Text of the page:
Further back, of course, it was home to the much-loved and greatly missed Lupe and Bea’s from the mid 1980s and into the 1990s, and briefly before that, a barbecue restaurant – Mr. Bobby Que.

      Mr. Bobby Que – Bobby Hendricks – is a self-styled “research scientist” in barbecue and a teacher of his techniques. He’s also the self-described first “personality” in the field of barbecue, long before the Food Network and others were even imagined. The main sources for this post are a January 1980 column in The CA by its legendary writer, Bill Thomas, and a biography by Eric Parton in Hendricks’ 1976 book on barbecuing. There are also a couple of newspaper stories from 1983. The events, dates and places from these various accounts don’t always jibe, but this is the gist of the story. (My apologies for the clunky format; had to do it on Firefox.)

    Thomas and Parton cite different dates for Hendricks’ arrival in Memphis (1972, or 1970), but the Conroe, Texas, native (b. circa 1942) found himself in the Bluff City with an eye on a music career. His biography says he had begun to pursue music in Los Angeles at the age of 15, and appeared on “American Bandstand” singing backup to big names, including Bobby Bland, Jackie Wilson, Little Richard and Chuck Berry. Things were looking up.

    He also brought with him a love of barbecuing, instilled early on by his grandfather, who was considered the best pit man around Mt. Zion, Texas.

    But the music dream was snuffed out when Hendricks was an innocent bystander as two men were fighting outside a club in Orange Mound. A shotgun was involved and it went off, hitting Hendricks in the chest and right arm. Critically wounded, Hendricks hung on at John Gaston Hospital as doctors waited 10 hours to get the blood he would need for surgery. They saved him, but his arm was severely mangled. By 1974. after four more operations and a lot of physical therapy, Hendricks had regained most of the movement in his arm, but its strength was largely gone.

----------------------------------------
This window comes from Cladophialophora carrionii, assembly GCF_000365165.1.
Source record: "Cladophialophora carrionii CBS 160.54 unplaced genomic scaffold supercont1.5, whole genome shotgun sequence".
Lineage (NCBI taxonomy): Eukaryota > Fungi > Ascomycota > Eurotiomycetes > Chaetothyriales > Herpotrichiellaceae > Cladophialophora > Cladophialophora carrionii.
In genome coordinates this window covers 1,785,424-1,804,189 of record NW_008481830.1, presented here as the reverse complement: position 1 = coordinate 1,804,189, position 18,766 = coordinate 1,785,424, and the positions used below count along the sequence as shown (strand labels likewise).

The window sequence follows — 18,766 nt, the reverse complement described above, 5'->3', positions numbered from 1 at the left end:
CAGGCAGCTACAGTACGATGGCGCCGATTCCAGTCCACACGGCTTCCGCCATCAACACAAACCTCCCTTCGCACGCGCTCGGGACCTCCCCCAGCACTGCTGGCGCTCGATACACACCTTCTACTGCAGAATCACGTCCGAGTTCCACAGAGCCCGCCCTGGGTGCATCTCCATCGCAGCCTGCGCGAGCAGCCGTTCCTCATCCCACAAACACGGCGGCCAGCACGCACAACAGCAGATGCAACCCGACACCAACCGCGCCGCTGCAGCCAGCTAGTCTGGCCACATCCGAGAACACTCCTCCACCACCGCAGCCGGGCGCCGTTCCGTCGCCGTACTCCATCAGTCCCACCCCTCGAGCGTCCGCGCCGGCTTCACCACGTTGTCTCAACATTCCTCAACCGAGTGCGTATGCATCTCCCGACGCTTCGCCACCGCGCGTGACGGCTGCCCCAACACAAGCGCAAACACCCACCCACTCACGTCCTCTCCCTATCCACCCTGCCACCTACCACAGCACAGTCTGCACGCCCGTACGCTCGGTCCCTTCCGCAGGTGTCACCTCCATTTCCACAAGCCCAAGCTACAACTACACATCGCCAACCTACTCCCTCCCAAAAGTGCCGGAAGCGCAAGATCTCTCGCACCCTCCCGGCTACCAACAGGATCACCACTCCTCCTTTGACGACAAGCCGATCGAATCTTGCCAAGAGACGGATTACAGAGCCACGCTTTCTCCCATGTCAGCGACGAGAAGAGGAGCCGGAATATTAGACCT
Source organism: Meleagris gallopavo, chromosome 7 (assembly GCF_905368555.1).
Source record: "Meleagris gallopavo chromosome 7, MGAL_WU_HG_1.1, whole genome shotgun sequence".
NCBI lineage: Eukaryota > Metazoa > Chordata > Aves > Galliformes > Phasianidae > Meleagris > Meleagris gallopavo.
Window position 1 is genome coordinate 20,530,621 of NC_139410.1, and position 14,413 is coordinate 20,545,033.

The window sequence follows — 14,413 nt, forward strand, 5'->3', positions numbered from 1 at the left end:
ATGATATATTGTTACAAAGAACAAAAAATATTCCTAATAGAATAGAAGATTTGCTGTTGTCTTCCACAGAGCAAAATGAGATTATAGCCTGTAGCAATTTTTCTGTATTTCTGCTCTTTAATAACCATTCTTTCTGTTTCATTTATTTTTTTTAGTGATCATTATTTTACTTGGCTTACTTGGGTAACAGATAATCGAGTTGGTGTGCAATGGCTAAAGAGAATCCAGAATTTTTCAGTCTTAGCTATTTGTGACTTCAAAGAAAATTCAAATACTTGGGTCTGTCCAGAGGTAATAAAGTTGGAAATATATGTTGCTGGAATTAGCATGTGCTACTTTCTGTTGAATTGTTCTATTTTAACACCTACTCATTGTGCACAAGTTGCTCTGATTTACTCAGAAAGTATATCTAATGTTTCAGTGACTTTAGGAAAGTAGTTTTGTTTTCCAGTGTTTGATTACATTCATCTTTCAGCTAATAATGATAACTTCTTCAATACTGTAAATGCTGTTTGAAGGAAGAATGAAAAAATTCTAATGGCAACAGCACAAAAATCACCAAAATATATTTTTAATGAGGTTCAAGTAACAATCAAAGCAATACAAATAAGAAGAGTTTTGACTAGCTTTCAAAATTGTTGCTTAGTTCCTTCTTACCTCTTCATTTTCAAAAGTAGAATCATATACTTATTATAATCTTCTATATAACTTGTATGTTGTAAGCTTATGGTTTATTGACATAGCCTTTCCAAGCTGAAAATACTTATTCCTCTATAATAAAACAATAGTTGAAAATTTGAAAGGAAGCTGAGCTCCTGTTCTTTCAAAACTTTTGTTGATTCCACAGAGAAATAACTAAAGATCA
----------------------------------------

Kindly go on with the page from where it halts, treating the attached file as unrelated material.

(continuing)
Parton writes that Hendricks struggled after this, taking any job he could to support his young family but finding his physical limitations daunting. He says this was the time Hendricks turned to cooking as a possible way forward, and soon realized that his barbecue was what got people’s attention. Parton says Hendricks spent four years developing his sauce, and three years designing “the right cooking bowl for charcoaling” (consecutively or concurrently? Don’t know.)  One of the 1983 newspaper articles said he had spent 23 years “studying” pork and beef ribs, and quotes Hendricks as saying: “It took me at least seven years to produce poor barbecue… . After those seven years, the barbecue took a turn for the better.”

    Another 1983 newspaper story says that in 1975, Hendricks was in Oakland, Calif., doing his barbecue research. But we do know for certain that in 1976, Hendricks was in Memphis, building his brand as a barbecue personality and publishing a book, “Barbeque with Mr. Bobby Que.” The book covered all the usual bases – selecting equipment and firewood, discussing the various types of meat for barbecuing, recipes for sauces and side dishes, and tips for cooking – plus memories of family gatherings back in Texas. It included pictures of Rufus Thomas, and was illustrated by Rick Alley of The CA.